MILWAUKEE -- Governor Tony Evers and officials with the Wisconsin Department of Health Services said Monday, April 13 the spread of the coronavirus is slowing -- and there are signs of hope on the horizon. They indicated this after noting the slowest one-day increase in positive cases since March.
Less than 100 positive cases (87) were reported from Easter Sunday to Monday, DHS officials said, the smallest one-day increase since the "Safer at Home" order took effect in March.
As of Monday afternoon, there were 3,428 positive cases of COVID-19 in Wisconsin, DHS officials reported. Of those, 993 (29%) have required hospitalization. DHS officials reported 154 deaths statewide, and said 36,7689 tested negative for the virus. The numbers on the maps associated with this story include additional cases/deaths reported by health officials Monday. DHS data is as of 9 p.m. the previous night.
The Milwaukee County coronavirus dashboard showed 1,775 positive cases of COVID-19 in the county as of Monday afternoon, and 86 deaths.
"We are flattening the curve," said DHS Secretary-Designee Andrea Palm.
"One thing were certain about is that the level were at is much much better than would have been projected at the beginning," said Dr. Ryan Westergaard.
Governor Tony Evers
With the number of deaths not growing into thousands like in some other states, health officials said they're cautiously optimistic, noting evidence of community spread in the state, and the possibility that Easter celebrations affected how many people sought health care on Sunday.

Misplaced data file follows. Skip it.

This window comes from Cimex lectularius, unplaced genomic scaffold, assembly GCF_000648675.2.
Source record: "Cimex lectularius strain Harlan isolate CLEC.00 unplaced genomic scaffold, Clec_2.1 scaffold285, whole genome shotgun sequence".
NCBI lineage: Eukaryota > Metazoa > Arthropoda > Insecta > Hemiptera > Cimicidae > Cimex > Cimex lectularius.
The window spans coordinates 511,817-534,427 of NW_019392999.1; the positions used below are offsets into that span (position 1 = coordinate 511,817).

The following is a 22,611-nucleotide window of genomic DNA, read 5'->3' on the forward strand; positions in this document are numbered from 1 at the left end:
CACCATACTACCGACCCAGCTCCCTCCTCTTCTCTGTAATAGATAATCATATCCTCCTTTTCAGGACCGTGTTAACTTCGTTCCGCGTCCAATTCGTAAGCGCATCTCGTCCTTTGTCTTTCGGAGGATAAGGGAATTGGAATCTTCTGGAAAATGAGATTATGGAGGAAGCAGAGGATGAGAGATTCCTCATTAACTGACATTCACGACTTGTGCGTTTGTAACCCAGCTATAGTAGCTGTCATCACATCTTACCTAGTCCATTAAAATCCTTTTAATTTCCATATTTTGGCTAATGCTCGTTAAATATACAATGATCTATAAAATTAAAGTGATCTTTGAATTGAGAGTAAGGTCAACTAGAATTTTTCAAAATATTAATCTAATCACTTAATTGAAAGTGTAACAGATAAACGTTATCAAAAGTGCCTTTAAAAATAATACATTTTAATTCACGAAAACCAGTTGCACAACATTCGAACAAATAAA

During a webinar Monday afternoon with the Greater Milwaukee Committee, Governor Evers said getting life back to "normal" will be a slow process, one that will require collaborations and making public health a priority in Wisconsin.
"Public health is going to look different," said Governor Evers. "It has to look different. I'd love to have this over tomorrow, but at the end of the day, I don't want to be here talking about it a year from now."
Dr. Ryan Westergaard
Health officials said they hope to learn more in the coming days and weeks as to whether we've surpassed the projected peak in Wisconsin.
"The cases we see now are the people who were infected a week or two ago," said Dr. Westergaard. "The trend that we see now is going to depend on how we maintain our physical distancing and infection control practices in our health care system."
During Monday's briefing, officials told reporters the state increased contact tracing, with 23 active labs capable of running over 3,000 COVID-19 tests.
Resources to keep you informed about COVID-19
CoronavirusNow.com: A Fox Television Stations initiative to provide you with the most up-to-date national and international news on COVID-19.
Helpful phone numbers
About COVID-19 (from the CDC)
Symptoms: Reported illnesses have ranged from mild symptoms to severe illness and death for confirmed coronavirus disease 2019 (COVID-19) cases. These symptoms may appear 2-14 days after exposure (based on the incubation period of MERS-CoV viruses).